But there was a lot of collateral damage.

I resolved never to be like my parents

I know all this in retrospect, of course. I didn’t connect my parents’ drinking to my issues until I was much older. I couldn’t articulate all the ways their drinking had hurt me, and even if I could have, my urge to protect them has always been so strong, I might not have said it even if I’d known how.

There must have been something, though, back in the corner of my mind, tugging at my awareness. Why else would I have begged my parents to stop drinking? And those times when they offered to facilitate my experience in the area of mind-altering substances, rather than think my parents were cool (like my friends did), the only thing I could think was, No way. I don’t ever want to be like you.

Now, I won’t pretend I’ve never dabbled. I used various substances as a teen, sometimes for long periods. But my compass was strong and only led in one direction: away from daily use and functional addiction. Away from my family. Away from home. And I never let drugs or alcohol stand in that path.

I had my first drink when I was a freshman in college, far away from home. I would get drunk with my friends from time to time. Occasionally I’d have too many and spend most of the night in the bathroom. But I was adamant from the very beginning that I would never drink every day

. I wouldn’t stock alcohol in my house just because. In no world would I be seen coming home from work and cracking beer after beer every night until I staggered into the bedroom and maybe did or maybe didn’t make it to the toilet.

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And I sure as shit wouldn’t do any of that as my children watched.

I have boundaries around alcohol, and around my parents

It’s been more than twenty years since I had my first drink, and while some of my thinking has evolved, the foundation is very much the same.

My experience with drinking in and after college showed me it was possible to have a healthy relationship with alcohol. While I know I don’t ever need to drink, I can enjoy a drink socially and not have the urge to drink every night. I do, however, usually have some beer or wine in my fridge.

I enjoy a beer with my parents from time to time. We did a beer subscription together for a few months, comparing beers as we drank them. When my dad gets a variety pack, he saves for me the ones he thinks I’ll like.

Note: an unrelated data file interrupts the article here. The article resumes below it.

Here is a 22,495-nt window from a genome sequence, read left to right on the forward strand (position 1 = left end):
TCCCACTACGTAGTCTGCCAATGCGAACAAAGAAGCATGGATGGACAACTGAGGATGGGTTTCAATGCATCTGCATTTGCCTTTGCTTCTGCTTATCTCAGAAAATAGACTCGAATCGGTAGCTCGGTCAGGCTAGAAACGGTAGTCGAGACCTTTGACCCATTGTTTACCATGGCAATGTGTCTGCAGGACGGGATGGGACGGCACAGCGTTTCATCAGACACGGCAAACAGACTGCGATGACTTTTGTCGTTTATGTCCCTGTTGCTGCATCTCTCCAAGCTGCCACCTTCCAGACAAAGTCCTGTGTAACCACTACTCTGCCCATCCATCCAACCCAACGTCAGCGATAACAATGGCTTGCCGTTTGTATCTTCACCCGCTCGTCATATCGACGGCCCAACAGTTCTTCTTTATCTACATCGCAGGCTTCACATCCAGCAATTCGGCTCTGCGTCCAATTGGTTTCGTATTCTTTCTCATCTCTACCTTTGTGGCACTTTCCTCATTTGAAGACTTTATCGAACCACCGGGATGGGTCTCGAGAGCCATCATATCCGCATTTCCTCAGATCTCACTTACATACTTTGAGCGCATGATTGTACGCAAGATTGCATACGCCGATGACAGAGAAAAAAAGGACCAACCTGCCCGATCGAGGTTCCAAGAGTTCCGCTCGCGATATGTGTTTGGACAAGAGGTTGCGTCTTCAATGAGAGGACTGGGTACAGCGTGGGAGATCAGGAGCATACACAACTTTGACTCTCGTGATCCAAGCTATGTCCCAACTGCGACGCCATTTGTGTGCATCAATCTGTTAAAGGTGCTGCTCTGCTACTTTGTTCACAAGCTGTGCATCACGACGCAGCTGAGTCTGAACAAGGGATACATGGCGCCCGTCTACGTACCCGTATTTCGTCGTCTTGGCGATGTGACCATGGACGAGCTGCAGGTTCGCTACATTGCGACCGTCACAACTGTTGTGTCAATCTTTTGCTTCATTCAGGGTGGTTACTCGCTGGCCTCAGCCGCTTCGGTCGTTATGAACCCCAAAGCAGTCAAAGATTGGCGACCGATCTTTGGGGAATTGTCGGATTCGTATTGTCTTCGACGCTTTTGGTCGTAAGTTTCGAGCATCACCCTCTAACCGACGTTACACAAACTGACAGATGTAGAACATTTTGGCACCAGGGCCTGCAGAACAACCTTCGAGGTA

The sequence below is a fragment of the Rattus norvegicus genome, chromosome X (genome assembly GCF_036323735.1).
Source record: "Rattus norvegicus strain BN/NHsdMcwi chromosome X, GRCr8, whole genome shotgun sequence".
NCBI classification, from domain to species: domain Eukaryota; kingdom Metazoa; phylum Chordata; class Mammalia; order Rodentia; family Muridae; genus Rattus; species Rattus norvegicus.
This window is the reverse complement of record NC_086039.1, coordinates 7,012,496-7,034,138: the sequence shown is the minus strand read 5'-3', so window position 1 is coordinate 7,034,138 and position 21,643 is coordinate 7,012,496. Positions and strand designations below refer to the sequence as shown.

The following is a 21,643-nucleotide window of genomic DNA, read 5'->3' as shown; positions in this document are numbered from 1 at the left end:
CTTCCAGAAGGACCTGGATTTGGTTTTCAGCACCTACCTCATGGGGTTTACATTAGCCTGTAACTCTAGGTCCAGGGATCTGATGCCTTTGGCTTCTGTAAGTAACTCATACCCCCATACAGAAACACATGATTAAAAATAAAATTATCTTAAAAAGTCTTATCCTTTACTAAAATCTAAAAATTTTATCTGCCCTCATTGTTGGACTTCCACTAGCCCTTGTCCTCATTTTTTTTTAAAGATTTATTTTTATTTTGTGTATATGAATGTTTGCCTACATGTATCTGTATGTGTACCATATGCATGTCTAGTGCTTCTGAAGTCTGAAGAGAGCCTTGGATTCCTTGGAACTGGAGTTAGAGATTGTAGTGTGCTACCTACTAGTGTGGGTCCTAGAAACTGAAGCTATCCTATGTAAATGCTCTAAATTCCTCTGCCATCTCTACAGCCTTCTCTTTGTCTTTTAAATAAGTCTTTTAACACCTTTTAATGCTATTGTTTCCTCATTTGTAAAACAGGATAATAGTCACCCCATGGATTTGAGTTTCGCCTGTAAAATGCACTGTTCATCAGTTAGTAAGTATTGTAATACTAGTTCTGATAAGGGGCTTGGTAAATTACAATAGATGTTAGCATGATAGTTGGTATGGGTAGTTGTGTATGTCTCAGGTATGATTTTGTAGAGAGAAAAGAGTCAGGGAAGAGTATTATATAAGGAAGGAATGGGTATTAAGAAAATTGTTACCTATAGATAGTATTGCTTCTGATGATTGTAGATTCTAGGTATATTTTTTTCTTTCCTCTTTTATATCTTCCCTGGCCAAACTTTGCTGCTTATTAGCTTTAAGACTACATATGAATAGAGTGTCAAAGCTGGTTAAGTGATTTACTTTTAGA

They open up more, and listen more, as the night goes on. It reminds me of when I used to sit up and talk with my mom into the wee hours. Only now, she doesn’t turn on me. Is it because I’m an adult and she’s got no power over me any more? Or have I learned to back out of rough roads before I get too far down them? Or maybe she’s changed  —  grown-up, mellowed out.

Probably, though, it’s because I have now what I didn’t have then. I have healthy boundaries that I enforce to protect me from repeating old patterns. I have a place to go if I don’t feel safe, a partner who supports me and will stand in my corner no matter what. I have children, who my parents adore and want to see.

I will not put my children through what I went through

My children have seen me and other adults have an occasional drink. They know there are people who drink too much and it affects their lives. They know family members who are in recovery. But they’ve never seen me or anyone else drunk.

They’ve never once had to check to be sure I was on my side when I was passed out so I didn’t choke to death if I threw up, or had to worry about my sobriety as I drove home from a party.

I will certainly screw my children up in a hundred different ways. But this worry, this parentification, this emotional apathy, that I had to learn to navigate from the youngest age, will not be one of them.

I spent decades of my life holding together my parents’ image of normalcy with bubble gum and duct tape because I’d convinced myself they were only harming themselves. By defying them, by refusing to follow in their footsteps, I allow my children the childhood I never got to have.

Nikki Kay writes fiction, poetry, personal essays about parenting, mental health, and the intersection of the two. Check out her column at Invisible Illness.

This article was originally published at Medium. Reprinted with permission from the author.